News National China debate skewed by do-gooders and intelligence agencies, warns Paul Keating
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China debate skewed by do-gooders and intelligence agencies, warns Paul Keating

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Paul Keating has grave concerns about Australia's current approach to China. Photo: Getty
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Paul Keating has attacked Australia’s intelligence agencies, a “do-gooder” media and the Morrison government for a “remarkably degenerated” debate on China where the “whispered word communism of old is now being replaced by the word China”.

Accusing the political establishment in Australia of effectively adopting a ‘reds under the beds’ mentality, Mr Keating warned it was an approach that left the nation exposed in the region. His remarks follow China’s decision last week to refuse entry to a strident critic, WA Liberal MP Andrew Hastie.

The speech, Managing the Relationship with China, was delivered at a conference in Sydney on Monday.

“My concern is what passes for the foreign policy of Australia lacks any sense of strategic realism – and that the whispered word ‘communism’ of old, is now being replaced with the word ‘China’.” Mr Keating said.

“The subtleties of foreign policy and the elasticity of diplomacy are being supplanted by the phobias of a group of national security agencies which are now effectively running the foreign policy of the country.”

Mr Keating said the “media has been up to its ears in it” in the scaremongering of an anti-China rhetoric.

“The Australian media has been recreant in its duty to the public in failing to present a balanced picture of the rise, legitimacy and importance of China,” he said.

“The Sydney Morning Herald has two anti-China stories in today’s paper. It’s the usual ‘shock and awe’ indignation,” he said.

“All fundamentally fired by alarm at the scale and speed of China’s rise. A few months ago, the Herald and The Age led with a ‘China threat’ headline. The ‘threat’ turned out to be a beat-up about China supposedly building a full naval base on Vanuatu.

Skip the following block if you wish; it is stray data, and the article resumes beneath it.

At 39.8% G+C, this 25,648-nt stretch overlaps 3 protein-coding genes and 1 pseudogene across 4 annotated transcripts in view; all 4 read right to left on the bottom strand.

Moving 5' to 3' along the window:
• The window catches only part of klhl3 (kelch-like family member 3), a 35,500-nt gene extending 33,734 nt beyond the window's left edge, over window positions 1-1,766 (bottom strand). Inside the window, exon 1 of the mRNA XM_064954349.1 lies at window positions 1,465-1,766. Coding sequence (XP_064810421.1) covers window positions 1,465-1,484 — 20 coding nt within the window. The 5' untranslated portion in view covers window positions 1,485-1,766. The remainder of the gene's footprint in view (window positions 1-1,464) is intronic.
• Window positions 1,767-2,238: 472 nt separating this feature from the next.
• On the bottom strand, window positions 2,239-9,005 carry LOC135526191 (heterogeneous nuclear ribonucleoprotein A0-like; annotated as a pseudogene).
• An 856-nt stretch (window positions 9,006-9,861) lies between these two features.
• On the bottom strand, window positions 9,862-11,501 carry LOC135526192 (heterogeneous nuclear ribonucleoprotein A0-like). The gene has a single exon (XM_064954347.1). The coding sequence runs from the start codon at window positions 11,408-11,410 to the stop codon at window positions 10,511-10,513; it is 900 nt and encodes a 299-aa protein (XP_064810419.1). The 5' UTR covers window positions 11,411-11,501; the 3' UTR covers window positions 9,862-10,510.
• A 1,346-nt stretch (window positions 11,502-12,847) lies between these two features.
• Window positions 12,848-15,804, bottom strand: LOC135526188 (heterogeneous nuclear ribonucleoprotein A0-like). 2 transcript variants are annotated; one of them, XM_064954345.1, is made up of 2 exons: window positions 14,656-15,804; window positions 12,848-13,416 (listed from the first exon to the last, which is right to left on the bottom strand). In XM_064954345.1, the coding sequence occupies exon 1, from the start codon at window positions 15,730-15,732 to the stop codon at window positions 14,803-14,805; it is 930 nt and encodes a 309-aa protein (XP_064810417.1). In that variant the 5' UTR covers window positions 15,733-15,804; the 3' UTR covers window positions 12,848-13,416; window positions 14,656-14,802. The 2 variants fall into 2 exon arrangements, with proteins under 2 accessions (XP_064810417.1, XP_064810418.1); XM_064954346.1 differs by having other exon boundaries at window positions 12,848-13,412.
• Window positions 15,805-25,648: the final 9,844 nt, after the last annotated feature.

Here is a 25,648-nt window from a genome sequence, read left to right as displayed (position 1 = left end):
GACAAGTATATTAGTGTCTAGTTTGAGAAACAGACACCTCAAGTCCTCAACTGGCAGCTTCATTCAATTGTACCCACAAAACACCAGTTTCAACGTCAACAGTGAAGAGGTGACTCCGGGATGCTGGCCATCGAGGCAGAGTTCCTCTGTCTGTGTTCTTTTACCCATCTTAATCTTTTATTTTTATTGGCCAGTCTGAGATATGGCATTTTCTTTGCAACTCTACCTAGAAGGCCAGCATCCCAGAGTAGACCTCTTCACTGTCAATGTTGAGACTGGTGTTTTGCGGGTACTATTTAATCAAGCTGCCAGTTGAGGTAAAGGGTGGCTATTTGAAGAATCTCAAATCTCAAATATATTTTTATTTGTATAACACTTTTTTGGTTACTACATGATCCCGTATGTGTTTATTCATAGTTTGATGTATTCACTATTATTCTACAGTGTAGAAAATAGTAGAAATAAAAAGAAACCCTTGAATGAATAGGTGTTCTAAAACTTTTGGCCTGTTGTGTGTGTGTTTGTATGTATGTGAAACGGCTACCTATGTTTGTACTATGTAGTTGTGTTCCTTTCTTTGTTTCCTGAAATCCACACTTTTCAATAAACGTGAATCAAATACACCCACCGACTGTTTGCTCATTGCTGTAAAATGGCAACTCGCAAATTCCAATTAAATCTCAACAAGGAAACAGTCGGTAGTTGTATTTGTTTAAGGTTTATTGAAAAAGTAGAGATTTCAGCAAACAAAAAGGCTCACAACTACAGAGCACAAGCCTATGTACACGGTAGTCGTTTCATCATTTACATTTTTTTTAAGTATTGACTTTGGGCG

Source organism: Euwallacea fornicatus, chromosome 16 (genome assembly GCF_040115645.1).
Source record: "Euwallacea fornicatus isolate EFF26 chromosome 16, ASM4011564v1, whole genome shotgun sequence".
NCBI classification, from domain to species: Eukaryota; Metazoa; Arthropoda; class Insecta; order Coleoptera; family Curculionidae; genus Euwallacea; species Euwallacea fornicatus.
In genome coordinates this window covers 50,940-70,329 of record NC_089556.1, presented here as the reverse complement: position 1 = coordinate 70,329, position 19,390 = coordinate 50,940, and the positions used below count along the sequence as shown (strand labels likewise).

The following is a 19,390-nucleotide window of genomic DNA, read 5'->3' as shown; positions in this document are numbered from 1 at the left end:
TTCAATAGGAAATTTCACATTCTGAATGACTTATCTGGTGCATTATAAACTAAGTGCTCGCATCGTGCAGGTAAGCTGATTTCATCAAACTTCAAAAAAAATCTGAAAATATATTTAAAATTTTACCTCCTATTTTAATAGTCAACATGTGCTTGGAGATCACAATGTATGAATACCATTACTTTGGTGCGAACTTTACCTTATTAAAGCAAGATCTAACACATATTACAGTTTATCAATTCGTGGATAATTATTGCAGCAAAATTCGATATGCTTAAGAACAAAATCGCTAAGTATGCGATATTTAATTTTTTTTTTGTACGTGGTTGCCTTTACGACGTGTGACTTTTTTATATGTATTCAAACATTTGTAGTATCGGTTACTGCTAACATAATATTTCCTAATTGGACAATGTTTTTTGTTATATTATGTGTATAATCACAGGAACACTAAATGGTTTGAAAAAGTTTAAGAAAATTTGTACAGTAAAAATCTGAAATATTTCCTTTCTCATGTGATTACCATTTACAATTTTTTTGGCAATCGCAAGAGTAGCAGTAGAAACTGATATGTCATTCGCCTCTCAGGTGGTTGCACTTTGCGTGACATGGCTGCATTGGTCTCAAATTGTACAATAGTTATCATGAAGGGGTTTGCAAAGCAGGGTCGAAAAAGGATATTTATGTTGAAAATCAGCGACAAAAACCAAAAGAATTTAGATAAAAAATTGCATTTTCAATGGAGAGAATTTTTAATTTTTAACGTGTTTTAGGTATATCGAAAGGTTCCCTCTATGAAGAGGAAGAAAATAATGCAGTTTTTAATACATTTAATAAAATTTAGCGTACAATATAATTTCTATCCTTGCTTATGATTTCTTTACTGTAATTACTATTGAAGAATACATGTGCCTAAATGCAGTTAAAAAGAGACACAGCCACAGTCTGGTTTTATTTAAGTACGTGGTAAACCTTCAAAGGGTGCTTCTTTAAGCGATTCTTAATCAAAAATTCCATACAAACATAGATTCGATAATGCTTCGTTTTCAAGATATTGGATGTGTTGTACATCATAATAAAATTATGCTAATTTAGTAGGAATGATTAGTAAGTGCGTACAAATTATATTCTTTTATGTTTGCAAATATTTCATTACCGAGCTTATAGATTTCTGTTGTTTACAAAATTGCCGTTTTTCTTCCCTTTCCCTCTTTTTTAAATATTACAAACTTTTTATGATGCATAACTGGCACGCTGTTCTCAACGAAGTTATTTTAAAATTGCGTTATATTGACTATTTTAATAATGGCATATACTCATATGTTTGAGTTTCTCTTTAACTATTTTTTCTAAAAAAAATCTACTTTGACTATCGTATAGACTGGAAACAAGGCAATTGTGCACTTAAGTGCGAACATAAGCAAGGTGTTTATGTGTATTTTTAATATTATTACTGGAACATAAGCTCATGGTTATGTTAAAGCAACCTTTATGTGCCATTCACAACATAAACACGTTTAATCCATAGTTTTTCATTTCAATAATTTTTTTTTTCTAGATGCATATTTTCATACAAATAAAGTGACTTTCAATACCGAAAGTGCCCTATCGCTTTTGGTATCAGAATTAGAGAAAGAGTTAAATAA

“Drops to journalists by the above-mentioned agencies about another ‘seditious’ publication in a particular university or the hijinks of another Chinese entrepreneur is passed off as the evil bearing of the Chinese state.”

Mr Keating said Australia could not afford to resist the rise of China or remain ‘pious’ about democracy.

“Big states are rude and nasty – but that does not mean we can afford not to deal with them – whether it be the United States or China,” he said.

“It is the national interest and its long-run trajectory which should guide our hand and not the nominally pious belchings of ‘do-gooder’ journalists who themselves live on leaks of agencies unfit to divine a national pathway.”

The former defence department secretary Dennis Richardson told the conference there was an element of truth to Keating’s criticism of the influence of security agencies

“Let me be bold. I’ve left government. The fashionable thing to do when you leave government is to piss all over it,” he said.

“I actually think government policy is not too bad.”

Mr Keating said his view was that the world was fundamentally anarchic in structure and we shouldn’t confuse the relative peace of the last 30 years with the anarchy which lies latently.

“As someone said, President Trump is restoring America as a selfish state among selfish states. Never since the Roman Empire had power been so concentrated in one state. And imperial decay invariably comes from the misuse of power – which follows from its concentration.”

But former Labor MP Michael Danby said Mr Keating was “too smart to really think that Australia has a binary choice between Trump’s policy of isolationism and appeasement, and military confrontation”

“Paul Keating supports the continued ban on Huawei to protect Australian communication, showing he knows there are non-military ways of standing up for our sovereignty and our democracy,” he said.

“Also, we are able to pursue opposition to aggressive Beijing, through legislation on foreign interference & the FIRB.”

“We should pass a global Magnitsky Act,” Mr Danby said, referring to a bill signed into law by President Barack Obama in 2012, intended to punish Russian officials responsible for the death of tax accountant Sergei Magnitsky in a Moscow prison in 2009.

Such an act “will enable us to target individuals from regimes like China or Russia again enabling us to take action short of war”.